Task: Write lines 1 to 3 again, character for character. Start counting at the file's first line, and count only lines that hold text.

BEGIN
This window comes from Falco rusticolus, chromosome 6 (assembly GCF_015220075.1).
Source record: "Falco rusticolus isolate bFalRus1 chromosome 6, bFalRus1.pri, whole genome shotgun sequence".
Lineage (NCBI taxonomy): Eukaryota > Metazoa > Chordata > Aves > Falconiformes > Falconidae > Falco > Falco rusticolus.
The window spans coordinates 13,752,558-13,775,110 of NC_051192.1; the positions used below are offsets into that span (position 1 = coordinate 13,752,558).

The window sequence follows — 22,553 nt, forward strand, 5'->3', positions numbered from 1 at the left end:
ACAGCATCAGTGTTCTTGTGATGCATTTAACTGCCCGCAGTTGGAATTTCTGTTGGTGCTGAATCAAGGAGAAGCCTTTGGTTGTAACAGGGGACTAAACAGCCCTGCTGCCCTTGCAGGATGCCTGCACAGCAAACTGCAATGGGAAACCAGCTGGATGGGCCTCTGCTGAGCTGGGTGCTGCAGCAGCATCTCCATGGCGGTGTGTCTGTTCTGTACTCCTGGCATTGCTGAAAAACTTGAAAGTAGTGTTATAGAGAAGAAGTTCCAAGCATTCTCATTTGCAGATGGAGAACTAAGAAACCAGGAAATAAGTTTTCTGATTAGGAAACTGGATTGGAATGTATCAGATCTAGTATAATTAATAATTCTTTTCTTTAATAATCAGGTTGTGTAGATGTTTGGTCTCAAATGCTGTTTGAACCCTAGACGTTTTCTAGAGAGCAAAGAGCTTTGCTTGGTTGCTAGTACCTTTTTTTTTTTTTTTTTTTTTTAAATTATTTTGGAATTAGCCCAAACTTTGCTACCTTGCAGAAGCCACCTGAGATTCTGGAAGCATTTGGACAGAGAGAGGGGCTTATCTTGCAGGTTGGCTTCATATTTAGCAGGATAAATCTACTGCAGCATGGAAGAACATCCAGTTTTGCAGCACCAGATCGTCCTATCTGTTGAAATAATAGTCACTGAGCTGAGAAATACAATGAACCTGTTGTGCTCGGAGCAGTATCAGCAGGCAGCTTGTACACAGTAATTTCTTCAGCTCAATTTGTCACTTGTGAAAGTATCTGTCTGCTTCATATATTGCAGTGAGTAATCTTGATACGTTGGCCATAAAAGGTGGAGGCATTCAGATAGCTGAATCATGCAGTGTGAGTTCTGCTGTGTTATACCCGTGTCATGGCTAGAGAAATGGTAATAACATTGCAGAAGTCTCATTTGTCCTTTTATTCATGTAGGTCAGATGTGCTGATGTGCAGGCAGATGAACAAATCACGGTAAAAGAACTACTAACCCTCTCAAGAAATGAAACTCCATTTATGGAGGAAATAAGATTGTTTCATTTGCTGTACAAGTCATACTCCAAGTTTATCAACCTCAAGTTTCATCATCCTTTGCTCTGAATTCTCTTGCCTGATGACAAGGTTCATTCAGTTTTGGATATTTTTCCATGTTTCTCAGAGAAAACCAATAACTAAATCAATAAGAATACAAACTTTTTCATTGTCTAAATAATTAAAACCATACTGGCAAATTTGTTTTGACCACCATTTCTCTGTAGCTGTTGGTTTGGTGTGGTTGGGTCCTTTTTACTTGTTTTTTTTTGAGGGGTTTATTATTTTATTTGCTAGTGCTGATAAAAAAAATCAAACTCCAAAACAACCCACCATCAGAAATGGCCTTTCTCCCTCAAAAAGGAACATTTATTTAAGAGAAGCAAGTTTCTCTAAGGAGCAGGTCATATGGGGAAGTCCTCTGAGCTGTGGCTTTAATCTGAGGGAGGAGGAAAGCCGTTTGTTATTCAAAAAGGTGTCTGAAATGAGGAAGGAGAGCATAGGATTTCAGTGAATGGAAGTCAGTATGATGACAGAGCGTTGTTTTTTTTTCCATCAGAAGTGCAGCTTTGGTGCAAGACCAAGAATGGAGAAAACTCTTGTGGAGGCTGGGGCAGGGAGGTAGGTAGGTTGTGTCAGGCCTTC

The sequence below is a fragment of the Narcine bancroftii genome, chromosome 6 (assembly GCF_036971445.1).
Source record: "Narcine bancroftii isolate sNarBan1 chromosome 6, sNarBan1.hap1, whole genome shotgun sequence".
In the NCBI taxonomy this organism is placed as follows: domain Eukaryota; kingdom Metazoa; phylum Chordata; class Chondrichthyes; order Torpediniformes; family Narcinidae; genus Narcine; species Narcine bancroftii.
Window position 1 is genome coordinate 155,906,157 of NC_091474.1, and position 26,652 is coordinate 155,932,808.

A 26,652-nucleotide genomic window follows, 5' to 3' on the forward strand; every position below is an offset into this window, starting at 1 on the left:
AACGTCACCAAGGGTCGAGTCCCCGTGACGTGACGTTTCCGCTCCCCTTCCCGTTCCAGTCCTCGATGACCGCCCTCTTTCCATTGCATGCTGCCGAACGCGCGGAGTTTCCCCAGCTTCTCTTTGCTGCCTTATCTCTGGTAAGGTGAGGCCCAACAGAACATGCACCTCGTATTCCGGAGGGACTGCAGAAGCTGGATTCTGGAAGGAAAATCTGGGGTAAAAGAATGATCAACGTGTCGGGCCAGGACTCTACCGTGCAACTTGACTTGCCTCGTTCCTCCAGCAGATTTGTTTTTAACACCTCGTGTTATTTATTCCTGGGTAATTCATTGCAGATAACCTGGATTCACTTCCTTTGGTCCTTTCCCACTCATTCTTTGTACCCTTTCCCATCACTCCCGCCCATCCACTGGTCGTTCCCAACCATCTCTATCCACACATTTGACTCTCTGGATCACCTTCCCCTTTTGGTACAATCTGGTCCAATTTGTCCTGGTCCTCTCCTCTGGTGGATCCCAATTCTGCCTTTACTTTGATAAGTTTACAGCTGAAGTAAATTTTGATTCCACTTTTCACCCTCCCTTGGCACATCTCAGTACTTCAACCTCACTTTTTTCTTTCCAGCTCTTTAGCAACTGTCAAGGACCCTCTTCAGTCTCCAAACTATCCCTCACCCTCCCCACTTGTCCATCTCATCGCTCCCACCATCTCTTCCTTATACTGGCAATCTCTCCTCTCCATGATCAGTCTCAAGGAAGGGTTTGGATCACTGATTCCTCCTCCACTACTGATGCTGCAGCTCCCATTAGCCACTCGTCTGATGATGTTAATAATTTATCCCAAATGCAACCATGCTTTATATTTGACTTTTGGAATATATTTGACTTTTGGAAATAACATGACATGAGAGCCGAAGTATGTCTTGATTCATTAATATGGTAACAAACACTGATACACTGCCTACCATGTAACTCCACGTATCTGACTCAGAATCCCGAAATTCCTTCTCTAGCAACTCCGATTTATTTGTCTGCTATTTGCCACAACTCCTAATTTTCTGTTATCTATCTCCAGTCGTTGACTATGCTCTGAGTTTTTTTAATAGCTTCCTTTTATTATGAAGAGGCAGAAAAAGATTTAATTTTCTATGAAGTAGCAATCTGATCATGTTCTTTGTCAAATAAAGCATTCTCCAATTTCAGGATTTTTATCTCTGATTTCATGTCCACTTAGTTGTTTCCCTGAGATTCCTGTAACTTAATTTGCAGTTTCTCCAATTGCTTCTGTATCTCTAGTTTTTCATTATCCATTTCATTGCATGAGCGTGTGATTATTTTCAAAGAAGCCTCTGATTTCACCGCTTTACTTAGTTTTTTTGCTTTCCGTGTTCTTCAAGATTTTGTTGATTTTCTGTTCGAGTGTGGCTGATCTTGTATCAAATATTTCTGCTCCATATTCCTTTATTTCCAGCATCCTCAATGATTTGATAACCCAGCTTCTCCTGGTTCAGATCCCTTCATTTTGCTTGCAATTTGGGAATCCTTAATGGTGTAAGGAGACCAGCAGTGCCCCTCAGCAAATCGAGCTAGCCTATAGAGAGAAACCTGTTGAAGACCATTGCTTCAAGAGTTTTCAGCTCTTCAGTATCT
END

This window comes from Falco rusticolus, chromosome 6 (assembly GCF_015220075.1).
Source record: "Falco rusticolus isolate bFalRus1 chromosome 6, bFalRus1.pri, whole genome shotgun sequence".
Lineage (NCBI taxonomy): Eukaryota > Metazoa > Chordata > Aves > Falconiformes > Falconidae > Falco > Falco rusticolus.